On 31/08/16 16:11, Craig Ringer wrote:
On 31 August 2016 at 21:46, Greg Stark <st...@mit.edu> wrote:
On Wed, Aug 31, 2016 at 2:50 AM, Peter Eisentraut
<peter.eisentr...@2ndquadrant.com> wrote:
- A API interface to open a "connection" to a background worker, run
queries, get results: AutonomousSessionStart(), AutonomousSessionEnd(),
AutonomousSessionExecute(), etc.  The communication happens using the
client/server protocol.

Peter, you mention "Oracle-style autonomous transaction blocks".

What are the semantics to be expected of those with regards to:

- Accessing objects exclusively locked by the outer xact or where the
requested lockmode conflicts with a lock held by the outer xact

- Visibility of data written by the outer xact

That would be my question as well.

Also, is it intended (outside the plpgsql interface) that the
autonomous xact can proceed concurrently/interleaved with a local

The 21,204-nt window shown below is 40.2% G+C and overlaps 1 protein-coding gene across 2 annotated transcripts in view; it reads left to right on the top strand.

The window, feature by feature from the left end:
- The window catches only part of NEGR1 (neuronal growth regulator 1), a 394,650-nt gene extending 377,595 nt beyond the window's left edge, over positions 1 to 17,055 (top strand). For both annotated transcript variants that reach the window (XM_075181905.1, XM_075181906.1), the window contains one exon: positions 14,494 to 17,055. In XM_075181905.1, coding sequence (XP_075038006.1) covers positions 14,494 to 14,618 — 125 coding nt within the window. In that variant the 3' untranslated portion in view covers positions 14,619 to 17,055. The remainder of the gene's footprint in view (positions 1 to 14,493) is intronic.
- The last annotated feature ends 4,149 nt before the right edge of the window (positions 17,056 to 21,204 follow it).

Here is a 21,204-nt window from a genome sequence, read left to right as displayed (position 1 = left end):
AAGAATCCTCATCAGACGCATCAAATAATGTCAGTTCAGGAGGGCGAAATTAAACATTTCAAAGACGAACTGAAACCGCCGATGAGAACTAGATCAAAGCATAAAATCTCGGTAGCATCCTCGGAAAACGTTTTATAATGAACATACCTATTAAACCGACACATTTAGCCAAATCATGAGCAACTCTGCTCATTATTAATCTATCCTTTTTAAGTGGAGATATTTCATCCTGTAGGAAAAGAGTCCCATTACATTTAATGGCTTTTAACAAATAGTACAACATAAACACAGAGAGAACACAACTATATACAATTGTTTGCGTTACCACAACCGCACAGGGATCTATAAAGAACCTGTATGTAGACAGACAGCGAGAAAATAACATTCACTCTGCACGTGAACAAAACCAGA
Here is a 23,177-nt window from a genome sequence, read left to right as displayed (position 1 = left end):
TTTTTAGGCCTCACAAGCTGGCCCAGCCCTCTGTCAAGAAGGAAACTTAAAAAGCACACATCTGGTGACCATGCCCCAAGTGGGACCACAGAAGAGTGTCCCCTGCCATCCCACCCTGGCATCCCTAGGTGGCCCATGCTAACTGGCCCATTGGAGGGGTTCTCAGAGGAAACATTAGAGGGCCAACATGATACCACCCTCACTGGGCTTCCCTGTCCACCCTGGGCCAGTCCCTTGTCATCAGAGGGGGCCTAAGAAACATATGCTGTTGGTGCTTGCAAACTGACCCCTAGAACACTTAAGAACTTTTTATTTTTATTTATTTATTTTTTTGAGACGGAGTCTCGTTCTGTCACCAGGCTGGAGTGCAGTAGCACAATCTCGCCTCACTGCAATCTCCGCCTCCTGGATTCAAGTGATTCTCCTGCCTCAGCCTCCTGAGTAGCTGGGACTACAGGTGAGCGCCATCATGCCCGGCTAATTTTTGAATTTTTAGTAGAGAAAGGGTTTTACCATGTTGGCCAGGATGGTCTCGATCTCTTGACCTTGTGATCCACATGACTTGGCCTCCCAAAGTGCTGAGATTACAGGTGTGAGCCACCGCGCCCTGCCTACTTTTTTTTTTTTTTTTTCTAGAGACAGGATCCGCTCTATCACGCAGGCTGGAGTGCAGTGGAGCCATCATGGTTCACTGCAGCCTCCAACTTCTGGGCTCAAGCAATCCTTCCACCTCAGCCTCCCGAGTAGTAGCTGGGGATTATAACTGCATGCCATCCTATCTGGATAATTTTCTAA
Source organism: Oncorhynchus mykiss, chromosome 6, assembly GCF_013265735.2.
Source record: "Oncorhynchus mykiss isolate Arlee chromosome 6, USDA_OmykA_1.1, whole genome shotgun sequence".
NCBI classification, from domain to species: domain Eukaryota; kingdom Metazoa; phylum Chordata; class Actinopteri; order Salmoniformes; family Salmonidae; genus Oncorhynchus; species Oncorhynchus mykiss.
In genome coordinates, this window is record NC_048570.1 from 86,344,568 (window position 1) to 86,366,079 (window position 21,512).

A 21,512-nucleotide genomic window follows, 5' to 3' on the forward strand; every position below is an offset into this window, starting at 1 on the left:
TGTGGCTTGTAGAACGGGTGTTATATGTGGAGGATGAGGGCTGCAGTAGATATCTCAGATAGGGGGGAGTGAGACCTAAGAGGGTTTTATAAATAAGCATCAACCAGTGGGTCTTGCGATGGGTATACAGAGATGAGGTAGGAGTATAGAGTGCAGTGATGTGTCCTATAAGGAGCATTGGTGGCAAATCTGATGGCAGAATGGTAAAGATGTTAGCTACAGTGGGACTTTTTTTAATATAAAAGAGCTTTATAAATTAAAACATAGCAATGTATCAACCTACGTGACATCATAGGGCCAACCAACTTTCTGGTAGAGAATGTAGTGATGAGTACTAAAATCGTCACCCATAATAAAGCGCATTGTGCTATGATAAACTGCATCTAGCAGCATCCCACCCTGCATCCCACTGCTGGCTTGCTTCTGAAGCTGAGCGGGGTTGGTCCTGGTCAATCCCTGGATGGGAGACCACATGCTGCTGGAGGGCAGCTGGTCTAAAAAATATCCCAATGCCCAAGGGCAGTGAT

backend xact? i.e. the local backend xact isn't suspended and you're
allowed to do things on the local backend as well? If so, what
handling do you have in mind for deadlocks between the local backend
xact and the bgworker with the autonomous xact? I'd expect the local
backend to always win, killing the autonomous xact every time.

I would expect that in PLs it's handled by them, if you misuse this on C level that's your problem?

I'm surprised by the background worker. I had envisioned autonomous
transactions being implemented by allowing a process to reserve a
second entry in PGPROC with the same pid. Or perhaps save its existing
information in a separate pgproc slot (or stack of slots) and
restoring it after the autonomous transaction commits.

I suspect that there'll be way too much code that relies on stashing
xact-scoped stuff in globals for that to be viable. Caches alone.
Peter will be able to explain more, I'm sure.

I can also see some advantages in bgworker approach. For example it could be used for "fire and forget" type of interface in the future, where you return as soon as you send exec and don't care about waiting for result.

  Petr Jelinek                  http://www.2ndQuadrant.com/
  PostgreSQL Development, 24x7 Support, Training & Services

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